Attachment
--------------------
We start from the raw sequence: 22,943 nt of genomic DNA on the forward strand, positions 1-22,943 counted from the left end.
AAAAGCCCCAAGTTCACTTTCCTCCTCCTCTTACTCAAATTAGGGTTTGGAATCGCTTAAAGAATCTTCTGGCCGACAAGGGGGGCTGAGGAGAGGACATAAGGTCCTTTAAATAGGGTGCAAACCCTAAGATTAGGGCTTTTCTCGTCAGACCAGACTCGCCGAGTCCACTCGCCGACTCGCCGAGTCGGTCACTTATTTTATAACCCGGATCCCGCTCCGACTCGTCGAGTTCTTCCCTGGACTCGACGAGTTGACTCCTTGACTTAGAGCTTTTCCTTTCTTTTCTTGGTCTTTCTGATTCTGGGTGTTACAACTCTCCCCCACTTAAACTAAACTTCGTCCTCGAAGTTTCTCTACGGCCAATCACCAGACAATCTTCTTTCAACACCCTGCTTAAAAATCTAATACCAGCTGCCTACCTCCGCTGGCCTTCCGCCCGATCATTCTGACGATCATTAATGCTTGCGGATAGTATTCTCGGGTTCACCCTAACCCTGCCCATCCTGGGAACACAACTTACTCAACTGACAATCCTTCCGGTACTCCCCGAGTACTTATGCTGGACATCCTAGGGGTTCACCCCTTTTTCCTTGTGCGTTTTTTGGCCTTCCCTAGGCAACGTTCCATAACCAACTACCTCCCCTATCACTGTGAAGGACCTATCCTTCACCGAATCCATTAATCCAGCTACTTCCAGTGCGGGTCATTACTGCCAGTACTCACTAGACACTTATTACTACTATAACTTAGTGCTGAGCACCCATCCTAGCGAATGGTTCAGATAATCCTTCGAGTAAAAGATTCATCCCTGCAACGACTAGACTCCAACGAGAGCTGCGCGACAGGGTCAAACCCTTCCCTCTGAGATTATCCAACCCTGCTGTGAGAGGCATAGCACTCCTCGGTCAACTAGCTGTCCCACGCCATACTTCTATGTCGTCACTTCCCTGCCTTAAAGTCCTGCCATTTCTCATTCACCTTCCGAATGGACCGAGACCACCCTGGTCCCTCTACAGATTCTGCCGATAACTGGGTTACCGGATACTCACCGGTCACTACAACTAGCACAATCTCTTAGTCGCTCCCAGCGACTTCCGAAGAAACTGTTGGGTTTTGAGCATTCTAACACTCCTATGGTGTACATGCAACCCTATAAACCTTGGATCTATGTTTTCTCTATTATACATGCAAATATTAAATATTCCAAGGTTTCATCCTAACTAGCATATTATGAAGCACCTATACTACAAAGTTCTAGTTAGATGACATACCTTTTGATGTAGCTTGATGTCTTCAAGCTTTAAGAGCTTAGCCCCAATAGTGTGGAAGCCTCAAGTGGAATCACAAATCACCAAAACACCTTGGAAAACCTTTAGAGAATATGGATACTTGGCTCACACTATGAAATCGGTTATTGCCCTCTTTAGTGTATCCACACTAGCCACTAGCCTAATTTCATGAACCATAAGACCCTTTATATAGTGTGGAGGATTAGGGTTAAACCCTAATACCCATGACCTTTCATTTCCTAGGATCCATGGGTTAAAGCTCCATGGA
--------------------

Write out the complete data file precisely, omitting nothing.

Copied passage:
We start from the raw sequence: 22,943 nt of genomic DNA on the forward strand, positions 1-22,943 counted from the left end.
AAAAGCCCCAAGTTCACTTTCCTCCTCCTCTTACTCAAATTAGGGTTTGGAATCGCTTAAAGAATCTTCTGGCCGACAAGGGGGGCTGAGGAGAGGACATAAGGTCCTTTAAATAGGGTGCAAACCCTAAGATTAGGGCTTTTCTCGTCAGACCAGACTCGCCGAGTCCACTCGCCGACTCGCCGAGTCGGTCACTTATTTTATAACCCGGATCCCGCTCCGACTCGTCGAGTTCTTCCCTGGACTCGACGAGTTGACTCCTTGACTTAGAGCTTTTCCTTTCTTTTCTTGGTCTTTCTGATTCTGGGTGTTACAACTCTCCCCCACTTAAACTAAACTTCGTCCTCGAAGTTTCTCTACGGCCAATCACCAGACAATCTTCTTTCAACACCCTGCTTAAAAATCTAATACCAGCTGCCTACCTCCGCTGGCCTTCCGCCCGATCATTCTGACGATCATTAATGCTTGCGGATAGTATTCTCGGGTTCACCCTAACCCTGCCCATCCTGGGAACACAACTTACTCAACTGACAATCCTTCCGGTACTCCCCGAGTACTTATGCTGGACATCCTAGGGGTTCACCCCTTTTTCCTTGTGCGTTTTTTGGCCTTCCCTAGGCAACGTTCCATAACCAACTACCTCCCCTATCACTGTGAAGGACCTATCCTTCACCGAATCCATTAATCCAGCTACTTCCAGTGCGGGTCATTACTGCCAGTACTCACTAGACACTTATTACTACTATAACTTAGTGCTGAGCACCCATCCTAGCGAATGGTTCAGATAATCCTTCGAGTAAAAGATTCATCCCTGCAACGACTAGACTCCAACGAGAGCTGCGCGACAGGGTCAAACCCTTCCCTCTGAGATTATCCAACCCTGCTGTGAGAGGCATAGCACTCCTCGGTCAACTAGCTGTCCCACGCCATACTTCTATGTCGTCACTTCCCTGCCTTAAAGTCCTGCCATTTCTCATTCACCTTCCGAATGGACCGAGACCACCCTGGTCCCTCTACAGATTCTGCCGATAACTGGGTTACCGGATACTCACCGGTCACTACAACTAGCACAATCTCTTAGTCGCTCCCAGCGACTTCCGAAGAAACTGTTGGGTTTTGAGCATTCTAACACTCCTATGGTGTACATGCAACCCTATAAACCTTGGATCTATGTTTTCTCTATTATACATGCAAATATTAAATATTCCAAGGTTTCATCCTAACTAGCATATTATGAAGCACCTATACTACAAAGTTCTAGTTAGATGACATACCTTTTGATGTAGCTTGATGTCTTCAAGCTTTAAGAGCTTAGCCCCAATAGTGTGGAAGCCTCAAGTGGAATCACAAATCACCAAAACACCTTGGAAAACCTTTAGAGAATATGGATACTTGGCTCACACTATGAAATCGGTTATTGCCCTCTTTAGTGTATCCACACTAGCCACTAGCCTAATTTCATGAACCATAAGACCCTTTATATAGTGTGGAGGATTAGGGTTAAACCCTAATACCCATGACCTTTCATTTCCTAGGATCCATGGGTTAAAGCTCCATGGA